First off, there’s MANY different ways to play NIM. I first learned about it form another classroom teacher, but I could finally understand the game when Jon Orr posted about it. He also did this sweet youtube video of him playing it with his daughters.

I introduced it to my class, and they love being in pairs up at the markerboards to play it.

So how can I make this game into a lesson? Into a mini-unit? And does it have enough math content associated with it to warrant that much valuable class time?

I feel like the easy answer is to go to the Math Process Standards (MP1-7). I mean, if you want to do something kind of fun in math and can’t tie it to any content standards, then you can EASILY tie it to at least a few Process Standards.

But I want this to be real and have value.

There aren’t many sixth grade standards that align very well to this: arithmetical standards use *larger* numbers and more operations. If I bent-over backwards I *might* be able to tie it into GCF or LCM.

But instead, I’ll look at how the game can be broken down, and about many of my kids’ weaknesses when it comes to math facts.

For arithmetic math facts, a lot of my students have weakness in the 7’s, 8’s, and 9’s. I have no idea why. But maybe if they had to count by 7’s, 8’s, and 9’s more, the patterns might be stuck in their heads better.

I’m also thinking about Pam Harris‘s 2nd part of her research. The first part is her awesome work on Development of Mathematical Reasoning and Problem Strings. But the 2nd part focuses on what to do AFTER your problem strings. After you drop the knowledge bomb of exciting ways to think about mathematics, what’s the NEXT step?

Rich tasks via Math Congresses. HERE’s a nice blog about math congresses, or you can look at this brief synopsis here:

I think that NIM has pedagogical use if used at the beginning of the year as a tool to get kids used to the mindset of your classroom, the structure of your math congresses, and slight review of the trickier math facts.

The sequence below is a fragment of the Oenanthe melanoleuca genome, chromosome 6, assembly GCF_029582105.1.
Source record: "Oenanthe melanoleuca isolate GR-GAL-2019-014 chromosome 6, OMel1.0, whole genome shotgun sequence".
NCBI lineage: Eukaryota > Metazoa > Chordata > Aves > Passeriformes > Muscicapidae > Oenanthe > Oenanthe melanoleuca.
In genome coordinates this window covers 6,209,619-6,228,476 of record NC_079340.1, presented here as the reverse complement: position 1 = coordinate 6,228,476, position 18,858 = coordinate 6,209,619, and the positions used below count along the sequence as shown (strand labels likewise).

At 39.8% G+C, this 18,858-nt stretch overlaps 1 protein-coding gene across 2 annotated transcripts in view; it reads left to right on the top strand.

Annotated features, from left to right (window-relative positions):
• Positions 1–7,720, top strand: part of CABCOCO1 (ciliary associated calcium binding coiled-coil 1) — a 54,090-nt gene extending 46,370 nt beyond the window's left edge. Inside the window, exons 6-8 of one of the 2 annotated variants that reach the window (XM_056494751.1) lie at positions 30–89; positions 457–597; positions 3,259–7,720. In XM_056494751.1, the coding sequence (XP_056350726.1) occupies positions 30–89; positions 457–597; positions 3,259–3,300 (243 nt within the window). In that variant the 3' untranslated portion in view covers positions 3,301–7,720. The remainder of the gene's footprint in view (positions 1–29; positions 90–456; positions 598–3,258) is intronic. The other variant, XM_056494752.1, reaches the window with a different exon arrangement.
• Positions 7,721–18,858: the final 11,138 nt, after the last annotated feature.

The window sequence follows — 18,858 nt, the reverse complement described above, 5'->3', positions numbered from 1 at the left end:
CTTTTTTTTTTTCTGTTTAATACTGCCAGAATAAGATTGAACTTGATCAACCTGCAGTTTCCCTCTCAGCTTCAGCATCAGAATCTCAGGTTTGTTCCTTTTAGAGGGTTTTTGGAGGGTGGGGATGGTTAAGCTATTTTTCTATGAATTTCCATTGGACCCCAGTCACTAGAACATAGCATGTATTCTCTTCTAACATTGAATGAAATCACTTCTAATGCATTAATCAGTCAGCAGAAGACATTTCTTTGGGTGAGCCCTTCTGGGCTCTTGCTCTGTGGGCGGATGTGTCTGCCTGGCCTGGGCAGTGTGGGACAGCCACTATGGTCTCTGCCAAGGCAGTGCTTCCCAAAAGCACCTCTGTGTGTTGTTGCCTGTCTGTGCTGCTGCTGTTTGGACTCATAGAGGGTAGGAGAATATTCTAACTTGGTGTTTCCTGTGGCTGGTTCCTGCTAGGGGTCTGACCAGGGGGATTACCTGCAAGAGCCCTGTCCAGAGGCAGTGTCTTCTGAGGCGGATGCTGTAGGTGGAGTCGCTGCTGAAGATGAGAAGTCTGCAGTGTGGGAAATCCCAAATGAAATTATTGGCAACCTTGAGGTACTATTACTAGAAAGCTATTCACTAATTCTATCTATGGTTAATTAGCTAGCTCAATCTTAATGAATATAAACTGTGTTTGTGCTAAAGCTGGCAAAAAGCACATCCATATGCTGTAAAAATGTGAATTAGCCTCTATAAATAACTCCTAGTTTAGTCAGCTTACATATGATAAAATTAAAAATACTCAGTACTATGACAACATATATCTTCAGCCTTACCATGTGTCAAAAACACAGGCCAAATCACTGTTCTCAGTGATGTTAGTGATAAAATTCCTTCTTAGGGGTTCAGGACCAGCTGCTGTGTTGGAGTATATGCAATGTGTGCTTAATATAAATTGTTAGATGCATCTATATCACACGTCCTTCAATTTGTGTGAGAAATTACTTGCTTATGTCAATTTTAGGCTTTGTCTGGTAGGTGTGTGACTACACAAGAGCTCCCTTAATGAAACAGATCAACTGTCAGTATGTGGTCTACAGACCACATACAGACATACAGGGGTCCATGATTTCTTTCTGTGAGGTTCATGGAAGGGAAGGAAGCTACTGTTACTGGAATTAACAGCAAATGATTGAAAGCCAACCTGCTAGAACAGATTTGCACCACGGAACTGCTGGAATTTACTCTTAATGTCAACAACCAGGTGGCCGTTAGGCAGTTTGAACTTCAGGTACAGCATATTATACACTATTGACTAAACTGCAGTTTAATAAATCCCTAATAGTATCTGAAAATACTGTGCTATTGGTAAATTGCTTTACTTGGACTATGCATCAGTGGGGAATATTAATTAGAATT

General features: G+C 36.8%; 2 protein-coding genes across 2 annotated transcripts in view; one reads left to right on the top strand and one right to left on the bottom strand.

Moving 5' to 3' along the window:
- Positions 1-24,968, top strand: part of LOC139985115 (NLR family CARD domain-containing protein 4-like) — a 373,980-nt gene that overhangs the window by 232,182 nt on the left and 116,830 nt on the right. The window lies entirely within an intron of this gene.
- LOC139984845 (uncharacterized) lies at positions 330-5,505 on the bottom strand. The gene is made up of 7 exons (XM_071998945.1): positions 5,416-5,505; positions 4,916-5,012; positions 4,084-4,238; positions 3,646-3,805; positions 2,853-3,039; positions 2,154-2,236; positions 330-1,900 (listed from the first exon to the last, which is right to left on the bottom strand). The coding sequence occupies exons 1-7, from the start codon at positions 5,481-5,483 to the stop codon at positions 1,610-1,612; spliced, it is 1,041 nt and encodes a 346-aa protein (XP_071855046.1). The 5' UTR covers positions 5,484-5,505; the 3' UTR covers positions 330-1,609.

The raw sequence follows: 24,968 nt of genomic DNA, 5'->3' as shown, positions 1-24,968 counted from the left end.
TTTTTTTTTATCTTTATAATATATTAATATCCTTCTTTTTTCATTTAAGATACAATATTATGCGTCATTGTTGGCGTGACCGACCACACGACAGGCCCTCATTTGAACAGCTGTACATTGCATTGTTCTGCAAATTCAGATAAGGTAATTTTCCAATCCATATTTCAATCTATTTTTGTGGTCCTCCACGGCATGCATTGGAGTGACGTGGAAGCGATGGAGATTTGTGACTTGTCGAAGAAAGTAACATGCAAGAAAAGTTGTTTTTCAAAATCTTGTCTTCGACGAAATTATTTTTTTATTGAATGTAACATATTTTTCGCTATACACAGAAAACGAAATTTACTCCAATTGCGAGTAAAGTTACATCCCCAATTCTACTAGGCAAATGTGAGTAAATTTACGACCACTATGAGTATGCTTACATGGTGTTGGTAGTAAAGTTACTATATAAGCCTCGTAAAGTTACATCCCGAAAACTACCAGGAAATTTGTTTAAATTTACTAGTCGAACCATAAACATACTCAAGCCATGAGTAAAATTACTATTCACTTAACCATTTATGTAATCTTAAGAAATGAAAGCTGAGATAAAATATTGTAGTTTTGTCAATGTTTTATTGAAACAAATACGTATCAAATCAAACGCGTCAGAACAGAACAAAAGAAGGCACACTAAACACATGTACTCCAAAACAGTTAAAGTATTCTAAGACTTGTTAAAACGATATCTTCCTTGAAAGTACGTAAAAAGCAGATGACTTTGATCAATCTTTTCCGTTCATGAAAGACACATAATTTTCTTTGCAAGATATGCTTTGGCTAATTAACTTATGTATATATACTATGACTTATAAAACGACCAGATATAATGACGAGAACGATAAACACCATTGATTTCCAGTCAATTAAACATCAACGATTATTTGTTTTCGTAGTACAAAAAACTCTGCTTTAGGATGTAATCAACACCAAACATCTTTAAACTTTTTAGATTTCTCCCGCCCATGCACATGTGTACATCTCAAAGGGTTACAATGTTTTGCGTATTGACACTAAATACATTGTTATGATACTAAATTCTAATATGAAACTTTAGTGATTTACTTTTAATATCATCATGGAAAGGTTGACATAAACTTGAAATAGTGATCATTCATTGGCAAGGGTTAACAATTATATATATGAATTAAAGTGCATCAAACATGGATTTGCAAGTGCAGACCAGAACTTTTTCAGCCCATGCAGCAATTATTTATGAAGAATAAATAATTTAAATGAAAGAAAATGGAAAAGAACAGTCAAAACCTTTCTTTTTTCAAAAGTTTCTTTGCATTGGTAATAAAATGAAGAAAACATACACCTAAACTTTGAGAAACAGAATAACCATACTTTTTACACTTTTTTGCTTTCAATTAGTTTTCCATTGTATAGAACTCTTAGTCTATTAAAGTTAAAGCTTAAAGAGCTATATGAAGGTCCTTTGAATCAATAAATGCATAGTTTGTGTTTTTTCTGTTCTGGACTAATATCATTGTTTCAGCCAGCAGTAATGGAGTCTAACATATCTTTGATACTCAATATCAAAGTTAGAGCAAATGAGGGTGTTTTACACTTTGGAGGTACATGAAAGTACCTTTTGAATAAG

Here’s how.

* FULL DISCLOSURE*: I haven’t tried this at the beginning of the year, yet. When I do I’ll totally either write a new post or fix this one. But we are playing it NOW (November) and the kids really seem to like it and be open to talking strategy. I also have Vertical Non-Permanent Surfaces (synopsis HERE, original research HERE) around my room, which will totally help with collaboration.

First week of school. Do some killer addition problem strings from “Lessons and Activities for Building Powerful Numeracy” for the first 30ish minutes. Take a break with “I have, you need“, though I steal it and call it my own for the kids. I call it the “Schneider Game”, and don’t tell them the rules of it.

## NIM: Day 1

Then I move into NIM. I play one game Me VS them to have them get the rules. That’s all they seem to need before they’re convinced that they have a “good strategy” (SPOILER: they don’t). But in each class that I played it with, they all did a frustrated sigh/sound of surprise when I got them down to “4”. If I could bottle that sound…

So here’s where it will get weird. My END goal is to have them not only find the pattern for victory, but also know how to identify the pattern not only when they take 1,2,3 away, but also when they take 1,2,3…,x away. And how it doesn’t really matter how many THINGS that they start with. I want them to know how to win no matter what the conditions I give them are.

So I’ll allow the students to pick their pairs, and then go around the room to a board. They’ll take their name tents and put them on the boards so I can know their names while they’re working.

Every side of the room will be given different constraints: